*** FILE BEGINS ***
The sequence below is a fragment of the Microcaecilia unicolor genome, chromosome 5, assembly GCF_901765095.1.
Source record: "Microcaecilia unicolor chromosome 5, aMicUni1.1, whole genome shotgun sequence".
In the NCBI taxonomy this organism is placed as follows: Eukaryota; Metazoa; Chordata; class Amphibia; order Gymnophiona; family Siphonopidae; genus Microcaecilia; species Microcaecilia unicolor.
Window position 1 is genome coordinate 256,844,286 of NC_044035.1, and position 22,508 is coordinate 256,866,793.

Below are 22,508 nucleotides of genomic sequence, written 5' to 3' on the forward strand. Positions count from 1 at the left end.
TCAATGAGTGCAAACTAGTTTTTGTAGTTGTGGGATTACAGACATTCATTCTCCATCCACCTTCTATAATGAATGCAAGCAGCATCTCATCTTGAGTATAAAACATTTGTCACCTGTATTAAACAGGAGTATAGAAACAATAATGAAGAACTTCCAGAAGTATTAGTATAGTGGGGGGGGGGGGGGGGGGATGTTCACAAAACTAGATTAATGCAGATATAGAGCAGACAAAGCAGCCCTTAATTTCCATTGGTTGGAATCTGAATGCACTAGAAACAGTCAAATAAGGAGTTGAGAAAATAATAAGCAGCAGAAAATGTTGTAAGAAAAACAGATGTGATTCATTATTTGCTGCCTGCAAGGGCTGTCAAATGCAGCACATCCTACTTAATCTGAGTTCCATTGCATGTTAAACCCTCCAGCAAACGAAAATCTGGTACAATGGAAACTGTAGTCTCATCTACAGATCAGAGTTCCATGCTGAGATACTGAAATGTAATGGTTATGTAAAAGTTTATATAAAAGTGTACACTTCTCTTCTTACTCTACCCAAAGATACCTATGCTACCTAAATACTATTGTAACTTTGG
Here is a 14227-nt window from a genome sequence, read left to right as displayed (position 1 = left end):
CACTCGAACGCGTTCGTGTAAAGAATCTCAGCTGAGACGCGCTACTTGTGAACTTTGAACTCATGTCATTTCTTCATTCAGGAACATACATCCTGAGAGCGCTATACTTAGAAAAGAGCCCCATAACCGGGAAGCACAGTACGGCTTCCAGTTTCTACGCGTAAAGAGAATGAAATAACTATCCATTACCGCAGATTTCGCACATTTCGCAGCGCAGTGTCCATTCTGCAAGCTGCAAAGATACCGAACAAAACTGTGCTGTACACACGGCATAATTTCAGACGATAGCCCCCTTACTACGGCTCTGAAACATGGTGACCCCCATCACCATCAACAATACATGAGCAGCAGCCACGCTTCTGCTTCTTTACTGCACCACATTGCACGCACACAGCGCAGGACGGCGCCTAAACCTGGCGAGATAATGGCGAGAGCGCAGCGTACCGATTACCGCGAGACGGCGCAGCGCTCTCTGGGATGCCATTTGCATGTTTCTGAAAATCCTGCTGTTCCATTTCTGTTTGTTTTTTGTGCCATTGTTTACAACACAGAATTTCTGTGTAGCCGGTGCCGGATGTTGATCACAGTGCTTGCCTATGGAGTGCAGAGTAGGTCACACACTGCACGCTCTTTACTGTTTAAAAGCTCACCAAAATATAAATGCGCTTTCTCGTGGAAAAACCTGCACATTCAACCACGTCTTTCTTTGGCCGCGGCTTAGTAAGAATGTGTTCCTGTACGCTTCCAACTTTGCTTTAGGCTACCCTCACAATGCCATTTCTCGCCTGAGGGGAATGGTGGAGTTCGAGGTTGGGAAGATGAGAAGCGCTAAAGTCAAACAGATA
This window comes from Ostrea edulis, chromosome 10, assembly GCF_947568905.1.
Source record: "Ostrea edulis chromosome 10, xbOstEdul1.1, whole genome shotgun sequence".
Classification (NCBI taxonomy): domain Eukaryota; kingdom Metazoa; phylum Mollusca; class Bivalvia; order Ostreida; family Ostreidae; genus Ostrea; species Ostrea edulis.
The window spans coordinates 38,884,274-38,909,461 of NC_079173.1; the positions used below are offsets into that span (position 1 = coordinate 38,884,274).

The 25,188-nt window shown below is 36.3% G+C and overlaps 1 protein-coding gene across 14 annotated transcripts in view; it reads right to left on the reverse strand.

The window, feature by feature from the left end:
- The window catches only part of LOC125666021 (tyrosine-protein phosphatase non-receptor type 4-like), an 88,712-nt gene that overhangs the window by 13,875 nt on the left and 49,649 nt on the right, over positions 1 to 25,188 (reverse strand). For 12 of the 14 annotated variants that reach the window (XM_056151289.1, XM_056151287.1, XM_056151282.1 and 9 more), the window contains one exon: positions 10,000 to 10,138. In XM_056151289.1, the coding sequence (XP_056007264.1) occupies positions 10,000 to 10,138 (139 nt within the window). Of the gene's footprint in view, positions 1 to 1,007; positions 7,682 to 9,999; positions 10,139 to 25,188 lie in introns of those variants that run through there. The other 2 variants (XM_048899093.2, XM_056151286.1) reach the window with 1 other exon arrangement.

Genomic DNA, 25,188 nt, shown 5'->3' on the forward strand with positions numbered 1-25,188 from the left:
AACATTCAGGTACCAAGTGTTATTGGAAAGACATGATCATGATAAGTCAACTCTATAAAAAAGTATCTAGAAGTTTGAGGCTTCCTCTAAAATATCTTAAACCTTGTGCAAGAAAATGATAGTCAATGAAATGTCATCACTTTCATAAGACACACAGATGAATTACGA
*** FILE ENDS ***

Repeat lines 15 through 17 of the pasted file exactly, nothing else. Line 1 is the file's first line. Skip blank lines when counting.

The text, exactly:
- The window catches only part of LOC125666021 (tyrosine-protein phosphatase non-receptor type 4-like), an 88,712-nt gene that overhangs the window by 13,875 nt on the left and 49,649 nt on the right, over positions 1 to 25,188 (reverse strand). For 12 of the 14 annotated variants that reach the window (XM_056151289.1, XM_056151287.1, XM_056151282.1 and 9 more), the window contains one exon: positions 10,000 to 10,138. In XM_056151289.1, the coding sequence (XP_056007264.1) occupies positions 10,000 to 10,138 (139 nt within the window). Of the gene's footprint in view, positions 1 to 1,007; positions 7,682 to 9,999; positions 10,139 to 25,188 lie in introns of those variants that run through there. The other 2 variants (XM_048899093.2, XM_056151286.1) reach the window with 1 other exon arrangement.

Genomic DNA, 25,188 nt, shown 5'->3' on the forward strand with positions numbered 1-25,188 from the left:
AACATTCAGGTACCAAGTGTTATTGGAAAGACATGATCATGATAAGTCAACTCTATAAAAAAGTATCTAGAAGTTTGAGGCTTCCTCTAAAATATCTTAAACCTTGTGCAAGAAAATGATAGTCAATGAAATGTCATCACTTTCATAAGACACACAGATGAATTACGA